the final design can begin.

6. Build the prototype engines and make the grounded test. If proven reliable, one or tw
o sets of engines will be installed in a vehicle and operated during flight. Then the engin
e will then be produced in the required quantity.

10.4. Engine design


30

Engine design
Table 10.5. Data on Three Russian Large LPRE Using a Staged Combustion Cycle

10.4. Engine design


31

Engine design

Table 10.5. Data on Three Russian Large LPRE Using a Staged Combustion Cycle (continued)

10.4. Engine design


32

Engine design
Table 10.5. Data on Three Russian Large LPRE Using a Staged Combustion Cycle (continued)

10.4. Engine design


33

Engine design

Figure 10-12. The RD-180 rocket engine

10.4. Engine design


34

Engine design

Figure 10-13. Simplified flow diagram of the RD-180 high-pressure rocket engine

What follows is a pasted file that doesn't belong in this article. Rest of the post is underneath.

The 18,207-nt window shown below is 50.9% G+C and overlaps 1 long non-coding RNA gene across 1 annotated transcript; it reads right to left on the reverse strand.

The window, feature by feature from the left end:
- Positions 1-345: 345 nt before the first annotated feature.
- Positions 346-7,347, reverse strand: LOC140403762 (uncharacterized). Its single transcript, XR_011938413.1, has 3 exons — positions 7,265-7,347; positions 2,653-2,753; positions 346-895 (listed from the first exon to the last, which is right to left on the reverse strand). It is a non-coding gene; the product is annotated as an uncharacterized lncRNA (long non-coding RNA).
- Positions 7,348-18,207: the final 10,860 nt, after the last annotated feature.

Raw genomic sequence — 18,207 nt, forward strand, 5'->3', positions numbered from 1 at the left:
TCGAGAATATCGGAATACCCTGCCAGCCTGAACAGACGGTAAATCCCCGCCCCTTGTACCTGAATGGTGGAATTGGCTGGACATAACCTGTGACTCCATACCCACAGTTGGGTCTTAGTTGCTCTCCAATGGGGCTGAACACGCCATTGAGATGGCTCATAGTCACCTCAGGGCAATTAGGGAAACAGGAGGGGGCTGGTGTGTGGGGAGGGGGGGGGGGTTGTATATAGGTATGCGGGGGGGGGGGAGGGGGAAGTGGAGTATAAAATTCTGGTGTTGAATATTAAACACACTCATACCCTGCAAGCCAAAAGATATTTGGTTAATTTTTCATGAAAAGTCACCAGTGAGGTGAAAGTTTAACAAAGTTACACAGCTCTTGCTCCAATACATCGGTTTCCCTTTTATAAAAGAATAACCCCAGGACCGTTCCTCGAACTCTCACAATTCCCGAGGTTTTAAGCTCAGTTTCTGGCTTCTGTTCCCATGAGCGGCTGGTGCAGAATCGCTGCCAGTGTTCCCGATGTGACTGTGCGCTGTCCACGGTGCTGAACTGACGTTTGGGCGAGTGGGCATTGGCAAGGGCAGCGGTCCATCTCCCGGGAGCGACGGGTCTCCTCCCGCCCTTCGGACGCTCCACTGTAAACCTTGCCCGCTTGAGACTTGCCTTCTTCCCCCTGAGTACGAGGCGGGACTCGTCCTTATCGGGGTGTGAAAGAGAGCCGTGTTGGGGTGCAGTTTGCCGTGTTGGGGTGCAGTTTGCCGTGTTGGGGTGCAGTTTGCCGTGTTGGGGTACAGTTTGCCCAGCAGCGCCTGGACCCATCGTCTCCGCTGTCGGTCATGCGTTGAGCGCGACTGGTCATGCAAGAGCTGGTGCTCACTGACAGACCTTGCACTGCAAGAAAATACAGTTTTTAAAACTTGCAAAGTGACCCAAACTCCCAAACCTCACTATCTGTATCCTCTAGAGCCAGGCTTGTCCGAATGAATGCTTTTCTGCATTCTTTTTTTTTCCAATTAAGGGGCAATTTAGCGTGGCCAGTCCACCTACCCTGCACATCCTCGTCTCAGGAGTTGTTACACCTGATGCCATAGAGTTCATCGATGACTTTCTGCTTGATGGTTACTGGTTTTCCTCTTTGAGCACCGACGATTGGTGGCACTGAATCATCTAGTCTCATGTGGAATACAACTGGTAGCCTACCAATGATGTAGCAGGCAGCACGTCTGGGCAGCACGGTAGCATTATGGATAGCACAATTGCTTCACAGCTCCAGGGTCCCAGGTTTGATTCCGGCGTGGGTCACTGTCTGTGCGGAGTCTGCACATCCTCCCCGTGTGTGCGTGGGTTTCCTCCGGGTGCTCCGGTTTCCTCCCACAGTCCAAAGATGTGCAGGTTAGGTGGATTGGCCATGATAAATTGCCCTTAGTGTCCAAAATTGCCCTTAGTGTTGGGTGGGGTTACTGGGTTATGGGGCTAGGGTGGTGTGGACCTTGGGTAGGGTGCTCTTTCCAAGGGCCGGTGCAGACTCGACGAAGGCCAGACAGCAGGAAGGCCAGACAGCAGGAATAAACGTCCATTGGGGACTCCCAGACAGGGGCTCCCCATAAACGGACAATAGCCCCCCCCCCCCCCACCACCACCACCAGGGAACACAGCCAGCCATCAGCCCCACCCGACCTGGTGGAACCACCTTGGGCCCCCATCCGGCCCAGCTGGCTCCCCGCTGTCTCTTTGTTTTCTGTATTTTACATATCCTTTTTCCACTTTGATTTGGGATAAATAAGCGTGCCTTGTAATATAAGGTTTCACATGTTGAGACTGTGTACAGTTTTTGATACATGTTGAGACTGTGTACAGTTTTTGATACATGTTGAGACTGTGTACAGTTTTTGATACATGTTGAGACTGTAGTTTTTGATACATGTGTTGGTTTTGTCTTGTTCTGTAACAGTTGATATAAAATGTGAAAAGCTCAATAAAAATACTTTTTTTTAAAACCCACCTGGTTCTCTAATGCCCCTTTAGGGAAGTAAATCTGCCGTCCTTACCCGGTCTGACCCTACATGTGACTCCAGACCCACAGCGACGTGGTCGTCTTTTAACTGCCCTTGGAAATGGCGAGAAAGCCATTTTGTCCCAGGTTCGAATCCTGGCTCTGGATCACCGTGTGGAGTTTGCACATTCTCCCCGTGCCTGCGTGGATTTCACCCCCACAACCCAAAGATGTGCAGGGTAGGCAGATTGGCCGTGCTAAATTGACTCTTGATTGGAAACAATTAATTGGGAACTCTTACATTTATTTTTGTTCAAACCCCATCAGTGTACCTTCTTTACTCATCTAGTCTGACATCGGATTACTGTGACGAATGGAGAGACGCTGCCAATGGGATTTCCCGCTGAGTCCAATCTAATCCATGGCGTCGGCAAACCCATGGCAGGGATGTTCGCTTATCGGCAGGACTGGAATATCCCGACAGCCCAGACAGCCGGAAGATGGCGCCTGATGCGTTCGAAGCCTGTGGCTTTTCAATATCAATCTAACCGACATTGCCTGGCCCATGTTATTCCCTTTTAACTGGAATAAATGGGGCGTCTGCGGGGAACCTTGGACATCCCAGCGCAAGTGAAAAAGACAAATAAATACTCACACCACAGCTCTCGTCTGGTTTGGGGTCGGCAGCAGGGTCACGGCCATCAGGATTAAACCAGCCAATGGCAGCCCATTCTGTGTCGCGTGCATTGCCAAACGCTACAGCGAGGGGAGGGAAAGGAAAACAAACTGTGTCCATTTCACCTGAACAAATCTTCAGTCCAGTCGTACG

10.6. Engine system calibration


Engine system calibration

35

Purpose: Every engine has been designed to deliver a specific performance, but a newly manufactured engine

will not usually perform precisely at these nominal parameters. There are several reasons for these deviations.
These are:

Unavoidable dimensional tolerances on the hardware, the flow-pressure profile or the injector impingement.

Changes in propellant composition or storage temperature;

Regulator setting tolerances or changes in flight acceleration.

Need the process of adjusting some of its internal parameters so that it will deliver the intended performance with
in the allowed tolerance bands or engine system calibration.

Method: The adjustments include adding pressure drops with judiciously placed orifices, or changing valve p
ositions or regulator setting.